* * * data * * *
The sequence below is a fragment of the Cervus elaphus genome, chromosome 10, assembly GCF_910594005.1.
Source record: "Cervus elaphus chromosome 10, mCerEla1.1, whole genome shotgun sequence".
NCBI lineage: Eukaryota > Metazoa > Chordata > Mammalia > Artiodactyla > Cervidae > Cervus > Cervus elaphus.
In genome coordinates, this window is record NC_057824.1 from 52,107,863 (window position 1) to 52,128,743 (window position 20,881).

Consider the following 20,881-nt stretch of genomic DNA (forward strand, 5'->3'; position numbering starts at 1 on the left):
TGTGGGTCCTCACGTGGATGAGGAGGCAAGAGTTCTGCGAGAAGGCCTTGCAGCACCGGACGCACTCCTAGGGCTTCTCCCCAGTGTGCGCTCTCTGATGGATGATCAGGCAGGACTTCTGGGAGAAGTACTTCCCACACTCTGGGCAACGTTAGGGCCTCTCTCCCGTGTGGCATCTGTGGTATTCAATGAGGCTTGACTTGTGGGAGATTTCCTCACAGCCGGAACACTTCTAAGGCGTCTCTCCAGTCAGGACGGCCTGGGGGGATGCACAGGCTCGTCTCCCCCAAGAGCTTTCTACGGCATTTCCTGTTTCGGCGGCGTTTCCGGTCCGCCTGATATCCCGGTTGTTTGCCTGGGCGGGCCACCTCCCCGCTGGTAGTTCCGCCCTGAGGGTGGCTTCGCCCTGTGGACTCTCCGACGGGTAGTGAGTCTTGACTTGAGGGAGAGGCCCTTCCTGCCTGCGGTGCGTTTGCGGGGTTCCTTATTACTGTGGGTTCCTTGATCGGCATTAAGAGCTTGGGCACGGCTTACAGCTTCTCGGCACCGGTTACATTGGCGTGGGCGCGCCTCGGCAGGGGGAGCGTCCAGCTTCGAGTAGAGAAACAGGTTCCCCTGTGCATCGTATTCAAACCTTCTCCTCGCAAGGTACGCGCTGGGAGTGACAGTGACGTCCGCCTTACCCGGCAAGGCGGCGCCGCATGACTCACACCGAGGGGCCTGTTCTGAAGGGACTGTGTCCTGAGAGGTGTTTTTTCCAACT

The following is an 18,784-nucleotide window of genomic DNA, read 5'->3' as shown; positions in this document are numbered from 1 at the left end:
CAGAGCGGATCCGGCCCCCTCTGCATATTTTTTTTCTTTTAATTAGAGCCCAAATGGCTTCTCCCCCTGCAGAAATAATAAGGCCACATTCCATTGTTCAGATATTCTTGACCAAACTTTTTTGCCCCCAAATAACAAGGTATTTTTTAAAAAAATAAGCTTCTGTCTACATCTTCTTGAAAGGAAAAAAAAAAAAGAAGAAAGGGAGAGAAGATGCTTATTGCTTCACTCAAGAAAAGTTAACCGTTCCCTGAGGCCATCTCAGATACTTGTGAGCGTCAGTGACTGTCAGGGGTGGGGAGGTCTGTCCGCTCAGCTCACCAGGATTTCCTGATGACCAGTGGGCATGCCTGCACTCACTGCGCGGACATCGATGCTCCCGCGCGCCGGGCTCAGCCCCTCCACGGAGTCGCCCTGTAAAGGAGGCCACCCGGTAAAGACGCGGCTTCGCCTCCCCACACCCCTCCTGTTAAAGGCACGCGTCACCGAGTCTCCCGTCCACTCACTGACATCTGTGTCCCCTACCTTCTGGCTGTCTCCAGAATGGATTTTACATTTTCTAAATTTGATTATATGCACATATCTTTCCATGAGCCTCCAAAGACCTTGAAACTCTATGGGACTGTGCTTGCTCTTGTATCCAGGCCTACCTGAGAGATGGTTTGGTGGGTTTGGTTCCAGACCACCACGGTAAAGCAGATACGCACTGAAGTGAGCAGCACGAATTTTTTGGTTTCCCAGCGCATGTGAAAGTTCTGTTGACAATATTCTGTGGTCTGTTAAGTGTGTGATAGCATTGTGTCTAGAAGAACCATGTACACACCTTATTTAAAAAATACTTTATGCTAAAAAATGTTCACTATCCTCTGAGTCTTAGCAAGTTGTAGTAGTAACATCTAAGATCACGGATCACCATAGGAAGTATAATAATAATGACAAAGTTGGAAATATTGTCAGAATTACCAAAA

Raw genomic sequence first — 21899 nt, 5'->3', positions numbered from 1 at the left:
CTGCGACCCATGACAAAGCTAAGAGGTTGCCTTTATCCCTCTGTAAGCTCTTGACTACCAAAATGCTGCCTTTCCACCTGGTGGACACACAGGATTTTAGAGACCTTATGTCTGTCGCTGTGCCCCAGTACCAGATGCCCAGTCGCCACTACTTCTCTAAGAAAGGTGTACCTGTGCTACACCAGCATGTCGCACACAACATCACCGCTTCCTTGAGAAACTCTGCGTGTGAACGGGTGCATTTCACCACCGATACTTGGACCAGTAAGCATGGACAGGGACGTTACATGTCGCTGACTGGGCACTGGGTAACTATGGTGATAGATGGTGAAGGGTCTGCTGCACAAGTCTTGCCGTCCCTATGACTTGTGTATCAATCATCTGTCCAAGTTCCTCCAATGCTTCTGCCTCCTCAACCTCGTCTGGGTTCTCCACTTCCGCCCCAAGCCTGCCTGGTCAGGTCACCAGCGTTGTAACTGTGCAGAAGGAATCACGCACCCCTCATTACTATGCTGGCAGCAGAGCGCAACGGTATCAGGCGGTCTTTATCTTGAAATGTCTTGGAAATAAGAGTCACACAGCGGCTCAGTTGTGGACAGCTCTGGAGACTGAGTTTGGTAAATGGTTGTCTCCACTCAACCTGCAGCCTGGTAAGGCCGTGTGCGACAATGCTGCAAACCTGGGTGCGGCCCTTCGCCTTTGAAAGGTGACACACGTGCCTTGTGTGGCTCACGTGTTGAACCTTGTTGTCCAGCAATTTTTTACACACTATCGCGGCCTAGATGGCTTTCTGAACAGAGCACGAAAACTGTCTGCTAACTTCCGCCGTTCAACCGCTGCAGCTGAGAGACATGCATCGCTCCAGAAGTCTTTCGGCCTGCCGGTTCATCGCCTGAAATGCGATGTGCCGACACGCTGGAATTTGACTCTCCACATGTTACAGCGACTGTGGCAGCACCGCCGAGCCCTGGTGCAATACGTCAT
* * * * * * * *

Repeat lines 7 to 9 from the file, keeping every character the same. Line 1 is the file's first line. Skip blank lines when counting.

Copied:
The following is an 18,784-nucleotide window of genomic DNA, read 5'->3' as shown; positions in this document are numbered from 1 at the left end:
CAGAGCGGATCCGGCCCCCTCTGCATATTTTTTTTCTTTTAATTAGAGCCCAAATGGCTTCTCCCCCTGCAGAAATAATAAGGCCACATTCCATTGTTCAGATATTCTTGACCAAACTTTTTTGCCCCCAAATAACAAGGTATTTTTTAAAAAAATAAGCTTCTGTCTACATCTTCTTGAAAGGAAAAAAAAAAAAGAAGAAAGGGAGAGAAGATGCTTATTGCTTCACTCAAGAAAAGTTAACCGTTCCCTGAGGCCATCTCAGATACTTGTGAGCGTCAGTGACTGTCAGGGGTGGGGAGGTCTGTCCGCTCAGCTCACCAGGATTTCCTGATGACCAGTGGGCATGCCTGCACTCACTGCGCGGACATCGATGCTCCCGCGCGCCGGGCTCAGCCCCTCCACGGAGTCGCCCTGTAAAGGAGGCCACCCGGTAAAGACGCGGCTTCGCCTCCCCACACCCCTCCTGTTAAAGGCACGCGTCACCGAGTCTCCCGTCCACTCACTGACATCTGTGTCCCCTACCTTCTGGCTGTCTCCAGAATGGATTTTACATTTTCTAAATTTGATTATATGCACATATCTTTCCATGAGCCTCCAAAGACCTTGAAACTCTATGGGACTGTGCTTGCTCTTGTATCCAGGCCTACCTGAGAGATGGTTTGGTGGGTTTGGTTCCAGACCACCACGGTAAAGCAGATACGCACTGAAGTGAGCAGCACGAATTTTTTGGTTTCCCAGCGCATGTGAAAGTTCTGTTGACAATATTCTGTGGTCTGTTAAGTGTGTGATAGCATTGTGTCTAGAAGAACCATGTACACACCTTATTTAAAAAATACTTTATGCTAAAAAATGTTCACTATCCTCTGAGTCTTAGCAAGTTGTAGTAGTAACATCTAAGATCACGGATCACCATAGGAAGTATAATAATAATGACAAAGTTGGAAATATTGTCAGAATTACCAAAA

Raw genomic sequence first — 21899 nt, 5'->3', positions numbered from 1 at the left: